A variation which extends the capability slightly is to have a twin take off from the cylinder of bottom gas, with one of the smaller cylinders carrying a travel mix. Again it can all be comfortably back mounted, but raises the need to be able to shutdown taps on the main cylinder in case of regulator failure.
A twin take off on a single cylinder can also be used for bailout with more simple equipment configurations. Dive in the Mediterranean or Canaries and 12, 15 or 18 litre cylinders with twin take offs are much more common than manifolded twin sets. Getting away from open circuit, some semi-closed circuit rebreather users are fitting twin take off taps to their main supply. One to feed the loop and one for an independent bailout regulator.
So if you don't want to carry larger amounts of bailout, what other strategies are possible?
A 3 litre pony may not be enough to get a diver to the surface, but it could be enough to get a diver to another gas supply. It could provide enough time for a diver to get to their buddy for assistance, to get back to the shot line and a hang tank closer to the surface, or to summon assistance.
It is the third of these strategies that I personally work with. I leave a 10 litre cylinder rigged to 9 metres of rope and a buoy on the boat. The skipper is briefed that if I send up a second delayed SMB then please drop the bailout cylinder as close to it as possible and I will be waiting.
I have never needed to use it in anger, but practice runs and one impromptu test have all shown it to work well enough.
The impromptu test happened by accident. I was diving from Len Hurdiss' boat Autumn Dream. Aware that other divers could be above me, I swam well clear of the wreck to shoot my delayed SMB. I got to 9 metres and felt a tugging on my line. I looked up to see another diver above me and gesturing beside me, where I then noticed my emergency bailout bottle dangling beneath it's buoy.
It took me a few seconds to work out what had happened. Seeing Carl's delayed SMB next to mine, Len had thought I had sent up a second delayed SMB, assumed the worst and dropped my bailout bottle in.
Carl admits he had a bit of a shock when my delayed SMB shot up through his legs, then a second shock a minute later when my bailout bottle dropped right in front of him. He soon realised what was happening, that it was a false alarm, and helpfully sent it back up on a lifting bag to let Len know everything was ok.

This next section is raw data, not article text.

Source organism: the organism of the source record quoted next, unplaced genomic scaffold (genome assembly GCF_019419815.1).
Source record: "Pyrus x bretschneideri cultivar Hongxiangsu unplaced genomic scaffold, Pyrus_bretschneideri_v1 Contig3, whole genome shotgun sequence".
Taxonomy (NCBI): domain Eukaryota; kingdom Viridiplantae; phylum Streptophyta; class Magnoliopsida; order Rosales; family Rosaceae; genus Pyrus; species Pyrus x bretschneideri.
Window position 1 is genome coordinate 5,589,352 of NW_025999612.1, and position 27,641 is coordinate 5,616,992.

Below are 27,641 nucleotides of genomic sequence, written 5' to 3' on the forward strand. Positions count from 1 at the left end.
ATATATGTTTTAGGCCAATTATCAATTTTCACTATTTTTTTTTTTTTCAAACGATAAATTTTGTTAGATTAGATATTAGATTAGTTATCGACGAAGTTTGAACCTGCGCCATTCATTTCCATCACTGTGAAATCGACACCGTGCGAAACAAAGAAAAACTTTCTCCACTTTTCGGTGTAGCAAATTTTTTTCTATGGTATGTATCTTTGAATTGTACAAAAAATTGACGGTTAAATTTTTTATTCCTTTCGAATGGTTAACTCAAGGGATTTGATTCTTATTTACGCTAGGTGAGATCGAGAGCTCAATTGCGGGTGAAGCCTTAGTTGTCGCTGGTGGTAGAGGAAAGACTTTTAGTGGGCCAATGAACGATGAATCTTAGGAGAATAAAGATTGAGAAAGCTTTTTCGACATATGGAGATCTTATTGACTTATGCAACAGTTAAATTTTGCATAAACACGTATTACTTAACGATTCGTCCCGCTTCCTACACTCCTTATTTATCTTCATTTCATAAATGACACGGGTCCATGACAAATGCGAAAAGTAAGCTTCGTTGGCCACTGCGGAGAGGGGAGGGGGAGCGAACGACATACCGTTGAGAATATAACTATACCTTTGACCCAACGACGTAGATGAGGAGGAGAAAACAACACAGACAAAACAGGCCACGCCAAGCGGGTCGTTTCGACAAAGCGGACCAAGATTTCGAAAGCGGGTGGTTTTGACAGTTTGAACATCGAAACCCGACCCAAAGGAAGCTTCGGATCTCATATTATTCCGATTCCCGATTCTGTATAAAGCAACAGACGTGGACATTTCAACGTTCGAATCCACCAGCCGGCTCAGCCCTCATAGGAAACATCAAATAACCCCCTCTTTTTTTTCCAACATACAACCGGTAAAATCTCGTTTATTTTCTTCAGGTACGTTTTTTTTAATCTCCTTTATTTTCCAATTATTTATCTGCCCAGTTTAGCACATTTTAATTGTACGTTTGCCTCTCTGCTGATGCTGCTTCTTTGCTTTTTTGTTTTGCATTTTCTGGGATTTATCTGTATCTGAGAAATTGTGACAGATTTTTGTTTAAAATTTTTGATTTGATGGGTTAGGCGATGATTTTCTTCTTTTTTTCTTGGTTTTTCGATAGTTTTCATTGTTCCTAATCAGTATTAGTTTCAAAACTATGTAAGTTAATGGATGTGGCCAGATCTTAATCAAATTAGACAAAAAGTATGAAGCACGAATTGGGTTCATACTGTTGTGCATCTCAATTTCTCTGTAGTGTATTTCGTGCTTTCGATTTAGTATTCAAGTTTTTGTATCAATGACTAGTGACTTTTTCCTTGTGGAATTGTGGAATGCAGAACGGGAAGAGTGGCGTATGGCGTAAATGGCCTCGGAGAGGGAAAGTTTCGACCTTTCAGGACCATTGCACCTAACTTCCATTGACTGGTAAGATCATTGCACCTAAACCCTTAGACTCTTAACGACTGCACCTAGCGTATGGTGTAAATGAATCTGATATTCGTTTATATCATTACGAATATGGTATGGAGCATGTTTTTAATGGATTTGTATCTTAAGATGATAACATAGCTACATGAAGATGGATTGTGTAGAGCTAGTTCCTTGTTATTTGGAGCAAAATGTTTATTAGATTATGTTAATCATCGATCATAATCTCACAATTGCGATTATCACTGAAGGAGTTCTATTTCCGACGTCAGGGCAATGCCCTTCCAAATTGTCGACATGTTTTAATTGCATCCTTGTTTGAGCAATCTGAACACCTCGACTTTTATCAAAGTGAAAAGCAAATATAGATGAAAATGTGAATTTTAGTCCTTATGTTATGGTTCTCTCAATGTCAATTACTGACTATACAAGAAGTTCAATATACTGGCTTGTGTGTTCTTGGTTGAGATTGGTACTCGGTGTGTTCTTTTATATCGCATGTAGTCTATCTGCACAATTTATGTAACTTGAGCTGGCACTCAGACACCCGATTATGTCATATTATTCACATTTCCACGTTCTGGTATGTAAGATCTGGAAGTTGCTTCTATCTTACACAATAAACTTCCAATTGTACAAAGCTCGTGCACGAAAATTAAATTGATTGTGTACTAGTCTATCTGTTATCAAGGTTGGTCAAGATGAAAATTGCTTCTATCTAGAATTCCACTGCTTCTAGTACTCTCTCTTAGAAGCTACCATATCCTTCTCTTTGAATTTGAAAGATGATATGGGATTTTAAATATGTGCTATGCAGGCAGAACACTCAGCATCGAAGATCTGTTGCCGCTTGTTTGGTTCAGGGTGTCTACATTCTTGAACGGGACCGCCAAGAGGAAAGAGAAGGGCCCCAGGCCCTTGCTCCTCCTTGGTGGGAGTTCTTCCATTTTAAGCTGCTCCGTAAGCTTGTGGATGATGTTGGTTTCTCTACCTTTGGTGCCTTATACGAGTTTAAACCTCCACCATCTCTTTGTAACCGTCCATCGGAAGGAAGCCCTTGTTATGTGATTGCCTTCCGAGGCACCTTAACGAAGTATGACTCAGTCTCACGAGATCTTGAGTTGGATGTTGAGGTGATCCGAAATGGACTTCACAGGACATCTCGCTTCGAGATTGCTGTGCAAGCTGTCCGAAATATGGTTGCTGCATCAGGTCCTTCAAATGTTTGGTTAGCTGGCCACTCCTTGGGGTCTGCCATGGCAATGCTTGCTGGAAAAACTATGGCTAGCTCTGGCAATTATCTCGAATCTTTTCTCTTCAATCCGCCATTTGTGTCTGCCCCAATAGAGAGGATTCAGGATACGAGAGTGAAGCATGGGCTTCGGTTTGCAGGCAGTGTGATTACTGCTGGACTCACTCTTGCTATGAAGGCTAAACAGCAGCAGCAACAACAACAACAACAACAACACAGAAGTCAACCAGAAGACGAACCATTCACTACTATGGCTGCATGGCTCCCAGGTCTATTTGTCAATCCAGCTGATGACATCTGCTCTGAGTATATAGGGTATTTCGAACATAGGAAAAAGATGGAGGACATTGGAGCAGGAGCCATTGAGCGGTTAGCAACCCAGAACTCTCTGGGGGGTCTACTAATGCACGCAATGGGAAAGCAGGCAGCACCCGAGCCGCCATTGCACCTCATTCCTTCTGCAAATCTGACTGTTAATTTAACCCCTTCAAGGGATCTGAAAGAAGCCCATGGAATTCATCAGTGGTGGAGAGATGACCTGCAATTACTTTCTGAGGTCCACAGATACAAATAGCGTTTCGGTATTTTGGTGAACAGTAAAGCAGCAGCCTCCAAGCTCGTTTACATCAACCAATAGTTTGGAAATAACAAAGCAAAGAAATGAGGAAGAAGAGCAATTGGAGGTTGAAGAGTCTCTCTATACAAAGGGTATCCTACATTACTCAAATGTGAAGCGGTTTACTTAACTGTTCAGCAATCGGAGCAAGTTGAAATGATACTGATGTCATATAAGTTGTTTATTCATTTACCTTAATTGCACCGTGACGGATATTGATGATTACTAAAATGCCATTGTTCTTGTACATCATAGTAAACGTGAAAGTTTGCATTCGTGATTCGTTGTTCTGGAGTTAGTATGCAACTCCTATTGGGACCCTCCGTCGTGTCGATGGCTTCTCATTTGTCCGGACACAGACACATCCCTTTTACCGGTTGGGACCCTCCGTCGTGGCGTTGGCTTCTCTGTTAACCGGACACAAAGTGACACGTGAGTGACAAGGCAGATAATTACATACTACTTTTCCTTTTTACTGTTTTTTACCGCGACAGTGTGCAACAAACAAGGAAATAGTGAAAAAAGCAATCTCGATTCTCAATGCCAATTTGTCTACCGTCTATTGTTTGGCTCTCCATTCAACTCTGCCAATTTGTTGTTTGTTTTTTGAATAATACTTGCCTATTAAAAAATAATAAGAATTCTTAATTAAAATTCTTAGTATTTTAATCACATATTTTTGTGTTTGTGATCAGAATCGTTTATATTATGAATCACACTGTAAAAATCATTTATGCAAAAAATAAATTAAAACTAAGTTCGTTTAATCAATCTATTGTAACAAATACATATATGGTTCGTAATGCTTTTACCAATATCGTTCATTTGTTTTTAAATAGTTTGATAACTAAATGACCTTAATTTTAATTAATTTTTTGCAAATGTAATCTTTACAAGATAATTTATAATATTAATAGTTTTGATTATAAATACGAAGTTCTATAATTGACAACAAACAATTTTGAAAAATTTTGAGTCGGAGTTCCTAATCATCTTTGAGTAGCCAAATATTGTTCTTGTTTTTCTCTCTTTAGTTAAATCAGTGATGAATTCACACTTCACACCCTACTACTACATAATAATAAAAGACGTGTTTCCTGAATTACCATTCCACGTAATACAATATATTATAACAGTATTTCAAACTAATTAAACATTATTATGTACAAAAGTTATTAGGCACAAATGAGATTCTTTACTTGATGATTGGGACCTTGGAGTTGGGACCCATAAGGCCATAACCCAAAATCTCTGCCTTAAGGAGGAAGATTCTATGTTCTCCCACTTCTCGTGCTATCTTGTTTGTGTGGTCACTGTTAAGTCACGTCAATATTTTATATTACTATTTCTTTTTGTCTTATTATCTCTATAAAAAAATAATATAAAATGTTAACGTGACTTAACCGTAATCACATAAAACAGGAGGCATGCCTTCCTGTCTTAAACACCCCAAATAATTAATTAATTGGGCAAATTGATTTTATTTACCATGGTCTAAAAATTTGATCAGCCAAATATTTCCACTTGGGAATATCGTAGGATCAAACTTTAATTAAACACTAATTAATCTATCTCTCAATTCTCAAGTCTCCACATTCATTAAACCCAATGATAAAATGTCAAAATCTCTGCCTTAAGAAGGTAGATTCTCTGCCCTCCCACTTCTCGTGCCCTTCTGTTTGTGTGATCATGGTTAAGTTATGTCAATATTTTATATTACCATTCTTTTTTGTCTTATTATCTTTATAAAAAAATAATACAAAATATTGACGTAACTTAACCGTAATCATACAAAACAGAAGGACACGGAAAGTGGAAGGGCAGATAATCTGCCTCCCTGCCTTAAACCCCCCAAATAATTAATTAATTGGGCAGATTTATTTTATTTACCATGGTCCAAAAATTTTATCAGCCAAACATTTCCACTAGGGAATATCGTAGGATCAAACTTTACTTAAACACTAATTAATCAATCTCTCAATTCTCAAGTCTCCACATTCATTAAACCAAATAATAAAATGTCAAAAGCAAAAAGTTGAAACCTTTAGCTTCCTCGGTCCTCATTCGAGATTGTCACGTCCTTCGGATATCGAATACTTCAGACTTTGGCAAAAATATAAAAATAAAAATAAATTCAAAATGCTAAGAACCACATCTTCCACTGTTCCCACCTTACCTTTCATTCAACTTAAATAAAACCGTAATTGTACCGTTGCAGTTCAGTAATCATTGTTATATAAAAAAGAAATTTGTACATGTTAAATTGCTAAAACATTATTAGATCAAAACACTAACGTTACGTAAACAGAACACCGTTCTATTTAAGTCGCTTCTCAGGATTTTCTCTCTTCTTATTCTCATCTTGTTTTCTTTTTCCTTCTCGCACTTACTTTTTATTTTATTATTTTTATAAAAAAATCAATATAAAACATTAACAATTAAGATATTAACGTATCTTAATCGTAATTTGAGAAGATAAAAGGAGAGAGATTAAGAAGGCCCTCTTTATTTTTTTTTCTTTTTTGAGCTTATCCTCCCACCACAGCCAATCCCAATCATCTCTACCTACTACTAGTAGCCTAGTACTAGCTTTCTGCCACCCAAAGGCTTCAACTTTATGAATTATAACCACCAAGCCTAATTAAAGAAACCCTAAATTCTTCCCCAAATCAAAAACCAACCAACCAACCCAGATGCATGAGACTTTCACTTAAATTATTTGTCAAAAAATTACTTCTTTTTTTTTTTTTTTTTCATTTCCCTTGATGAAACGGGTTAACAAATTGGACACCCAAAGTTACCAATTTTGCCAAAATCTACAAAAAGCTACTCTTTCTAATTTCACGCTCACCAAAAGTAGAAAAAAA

I don't habitually carry a lifting bag, but maybe I should leave one permanently tied to my bailout bottle for just this eventuality. Anyway, I can vouch for Len being a spot-on skipper when it came to a surprise exercise.
Taking a more philosophical approach to bailout, should it be viewed as almost compulsory to carry a bailout supply?
When I first started diving, rule of thirds was exclusively for cave divers. Twin sets were only used in open water for increased gas supply, not for redundancy. Manifolds were designed to provide only a single take off from a pair of cylinders, effectively making them one large cylinder.
I did many decompression dives with a single cylinder and miserly air consumption and felt perfectly safe. Then I got a pony cylinder and felt naked without it. Then I started using twin cylinders and regulators as a means of carrying more air. Redundancy and bailout were side effects rather than the primary motivation. But again I soon felt naked when diving without the added safety margin.
As I mentioned above, most of my UK diving is now on a rebreather and I have re-thought my bailout strategies again.
Taking a view that properly prepared equipment is pretty reliable, and that risk should be a personal decision, Richard Stevenson is credited with coining the term "Alpinism". An approach he applies to rebreather diving, but can equally be applied to open circuit diving.